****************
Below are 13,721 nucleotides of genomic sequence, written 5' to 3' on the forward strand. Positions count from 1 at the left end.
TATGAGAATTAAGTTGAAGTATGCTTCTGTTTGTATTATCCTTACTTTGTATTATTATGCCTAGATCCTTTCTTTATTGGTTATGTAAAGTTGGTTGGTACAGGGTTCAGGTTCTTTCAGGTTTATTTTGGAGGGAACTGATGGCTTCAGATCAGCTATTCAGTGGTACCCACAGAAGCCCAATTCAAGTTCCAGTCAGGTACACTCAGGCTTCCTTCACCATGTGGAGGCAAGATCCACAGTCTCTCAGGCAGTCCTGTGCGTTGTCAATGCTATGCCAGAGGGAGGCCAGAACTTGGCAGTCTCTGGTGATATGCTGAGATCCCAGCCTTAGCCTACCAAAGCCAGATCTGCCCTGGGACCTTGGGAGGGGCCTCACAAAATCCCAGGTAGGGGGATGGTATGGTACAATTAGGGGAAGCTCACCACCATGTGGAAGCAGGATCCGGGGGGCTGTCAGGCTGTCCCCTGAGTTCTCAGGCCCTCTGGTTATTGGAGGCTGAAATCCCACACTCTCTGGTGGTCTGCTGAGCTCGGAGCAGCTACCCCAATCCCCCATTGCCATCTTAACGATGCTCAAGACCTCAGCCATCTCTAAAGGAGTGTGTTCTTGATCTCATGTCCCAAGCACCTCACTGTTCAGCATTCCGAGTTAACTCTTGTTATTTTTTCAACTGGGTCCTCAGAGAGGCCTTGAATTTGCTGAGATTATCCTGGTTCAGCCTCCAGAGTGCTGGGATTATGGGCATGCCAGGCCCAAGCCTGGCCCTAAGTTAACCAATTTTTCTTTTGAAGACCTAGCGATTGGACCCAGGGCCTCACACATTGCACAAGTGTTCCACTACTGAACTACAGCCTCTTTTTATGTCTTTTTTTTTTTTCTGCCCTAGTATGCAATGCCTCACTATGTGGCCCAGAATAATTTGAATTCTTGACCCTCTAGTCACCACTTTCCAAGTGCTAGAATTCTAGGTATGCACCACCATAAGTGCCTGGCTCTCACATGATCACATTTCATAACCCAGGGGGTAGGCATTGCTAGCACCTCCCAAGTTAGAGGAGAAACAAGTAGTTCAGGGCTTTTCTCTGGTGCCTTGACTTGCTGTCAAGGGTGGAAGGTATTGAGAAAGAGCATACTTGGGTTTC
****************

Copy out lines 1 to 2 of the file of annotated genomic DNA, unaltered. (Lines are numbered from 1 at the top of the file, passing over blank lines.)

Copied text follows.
Below are 13,721 nucleotides of genomic sequence, written 5' to 3' on the forward strand. Positions count from 1 at the left end.
TATGAGAATTAAGTTGAAGTATGCTTCTGTTTGTATTATCCTTACTTTGTATTATTATGCCTAGATCCTTTCTTTATTGGTTATGTAAAGTTGGTTGGTACAGGGTTCAGGTTCTTTCAGGTTTATTTTGGAGGGAACTGATGGCTTCAGATCAGCTATTCAGTGGTACCCACAGAAGCCCAATTCAAGTTCCAGTCAGGTACACTCAGGCTTCCTTCACCATGTGGAGGCAAGATCCACAGTCTCTCAGGCAGTCCTGTGCGTTGTCAATGCTATGCCAGAGGGAGGCCAGAACTTGGCAGTCTCTGGTGATATGCTGAGATCCCAGCCTTAGCCTACCAAAGCCAGATCTGCCCTGGGACCTTGGGAGGGGCCTCACAAAATCCCAGGTAGGGGGATGGTATGGTACAATTAGGGGAAGCTCACCACCATGTGGAAGCAGGATCCGGGGGGCTGTCAGGCTGTCCCCTGAGTTCTCAGGCCCTCTGGTTATTGGAGGCTGAAATCCCACACTCTCTGGTGGTCTGCTGAGCTCGGAGCAGCTACCCCAATCCCCCATTGCCATCTTAACGATGCTCAAGACCTCAGCCATCTCTAAAGGAGTGTGTTCTTGATCTCATGTCCCAAGCACCTCACTGTTCAGCATTCCGAGTTAACTCTTGTTATTTTTTCAACTGGGTCCTCAGAGAGGCCTTGAATTTGCTGAGATTATCCTGGTTCAGCCTCCAGAGTGCTGGGATTATGGGCATGCCAGGCCCAAGCCTGGCCCTAAGTTAACCAATTTTTCTTTTGAAGACCTAGCGATTGGACCCAGGGCCTCACACATTGCACAAGTGTTCCACTACTGAACTACAGCCTCTTTTTATGTCTTTTTTTTTTTTCTGCCCTAGTATGCAATGCCTCACTATGTGGCCCAGAATAATTTGAATTCTTGACCCTCTAGTCACCACTTTCCAAGTGCTAGAATTCTAGGTATGCACCACCATAAGTGCCTGGCTCTCACATGATCACATTTCATAACCCAGGGGGTAGGCATTGCTAGCACCTCCCAAGTTAGAGGAGAAACAAGTAGTTCAGGGCTTTTCTCTGGTGCCTTGACTTGCTGTCAAGGGTGGAAGGTATTGAGAAAGAGCATACTTGGGTTTC